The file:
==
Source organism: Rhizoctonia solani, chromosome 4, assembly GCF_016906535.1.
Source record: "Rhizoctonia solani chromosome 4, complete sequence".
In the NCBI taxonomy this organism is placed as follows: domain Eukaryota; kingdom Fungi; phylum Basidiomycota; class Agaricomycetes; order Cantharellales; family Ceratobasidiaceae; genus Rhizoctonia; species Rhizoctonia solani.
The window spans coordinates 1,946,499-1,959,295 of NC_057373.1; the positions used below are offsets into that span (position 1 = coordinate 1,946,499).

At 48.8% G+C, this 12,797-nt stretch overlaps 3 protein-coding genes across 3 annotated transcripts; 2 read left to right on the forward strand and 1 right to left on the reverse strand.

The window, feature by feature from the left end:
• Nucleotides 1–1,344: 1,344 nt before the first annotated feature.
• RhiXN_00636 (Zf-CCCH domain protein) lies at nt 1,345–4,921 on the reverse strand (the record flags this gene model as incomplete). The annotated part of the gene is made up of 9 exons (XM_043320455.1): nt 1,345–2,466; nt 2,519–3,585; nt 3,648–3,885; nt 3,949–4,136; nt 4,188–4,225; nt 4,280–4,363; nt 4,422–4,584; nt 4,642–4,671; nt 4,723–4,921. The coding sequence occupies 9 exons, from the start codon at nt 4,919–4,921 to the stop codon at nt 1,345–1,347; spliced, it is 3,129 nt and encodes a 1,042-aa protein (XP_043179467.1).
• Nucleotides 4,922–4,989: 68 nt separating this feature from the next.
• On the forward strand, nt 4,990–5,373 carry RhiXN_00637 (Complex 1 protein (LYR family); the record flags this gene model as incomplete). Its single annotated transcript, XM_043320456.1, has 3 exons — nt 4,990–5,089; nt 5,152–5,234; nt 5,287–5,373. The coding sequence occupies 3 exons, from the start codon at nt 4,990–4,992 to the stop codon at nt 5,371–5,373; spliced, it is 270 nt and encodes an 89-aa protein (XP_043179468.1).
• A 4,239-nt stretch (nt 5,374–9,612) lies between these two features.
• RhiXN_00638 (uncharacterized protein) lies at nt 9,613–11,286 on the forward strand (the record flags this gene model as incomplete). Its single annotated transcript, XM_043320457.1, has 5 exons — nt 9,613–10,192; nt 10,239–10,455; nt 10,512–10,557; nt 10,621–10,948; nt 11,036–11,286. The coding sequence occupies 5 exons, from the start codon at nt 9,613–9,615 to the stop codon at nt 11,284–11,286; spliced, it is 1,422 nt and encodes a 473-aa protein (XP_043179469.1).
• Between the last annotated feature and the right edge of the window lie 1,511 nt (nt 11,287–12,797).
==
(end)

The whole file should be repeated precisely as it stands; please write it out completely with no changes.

Source organism: Rhizoctonia solani, chromosome 4, assembly GCF_016906535.1.
Source record: "Rhizoctonia solani chromosome 4, complete sequence".
In the NCBI taxonomy this organism is placed as follows: domain Eukaryota; kingdom Fungi; phylum Basidiomycota; class Agaricomycetes; order Cantharellales; family Ceratobasidiaceae; genus Rhizoctonia; species Rhizoctonia solani.
The window spans coordinates 1,946,499-1,959,295 of NC_057373.1; the positions used below are offsets into that span (position 1 = coordinate 1,946,499).

At 48.8% G+C, this 12,797-nt stretch overlaps 3 protein-coding genes across 3 annotated transcripts; 2 read left to right on the forward strand and 1 right to left on the reverse strand.

The window, feature by feature from the left end:
• Nucleotides 1–1,344: 1,344 nt before the first annotated feature.
• RhiXN_00636 (Zf-CCCH domain protein) lies at nt 1,345–4,921 on the reverse strand (the record flags this gene model as incomplete). The annotated part of the gene is made up of 9 exons (XM_043320455.1): nt 1,345–2,466; nt 2,519–3,585; nt 3,648–3,885; nt 3,949–4,136; nt 4,188–4,225; nt 4,280–4,363; nt 4,422–4,584; nt 4,642–4,671; nt 4,723–4,921. The coding sequence occupies 9 exons, from the start codon at nt 4,919–4,921 to the stop codon at nt 1,345–1,347; spliced, it is 3,129 nt and encodes a 1,042-aa protein (XP_043179467.1).
• Nucleotides 4,922–4,989: 68 nt separating this feature from the next.
• On the forward strand, nt 4,990–5,373 carry RhiXN_00637 (Complex 1 protein (LYR family); the record flags this gene model as incomplete). Its single annotated transcript, XM_043320456.1, has 3 exons — nt 4,990–5,089; nt 5,152–5,234; nt 5,287–5,373. The coding sequence occupies 3 exons, from the start codon at nt 4,990–4,992 to the stop codon at nt 5,371–5,373; spliced, it is 270 nt and encodes an 89-aa protein (XP_043179468.1).
• A 4,239-nt stretch (nt 5,374–9,612) lies between these two features.
• RhiXN_00638 (uncharacterized protein) lies at nt 9,613–11,286 on the forward strand (the record flags this gene model as incomplete). Its single annotated transcript, XM_043320457.1, has 5 exons — nt 9,613–10,192; nt 10,239–10,455; nt 10,512–10,557; nt 10,621–10,948; nt 11,036–11,286. The coding sequence occupies 5 exons, from the start codon at nt 9,613–9,615 to the stop codon at nt 11,284–11,286; spliced, it is 1,422 nt and encodes a 473-aa protein (XP_043179469.1).
• Between the last annotated feature and the right edge of the window lie 1,511 nt (nt 11,287–12,797).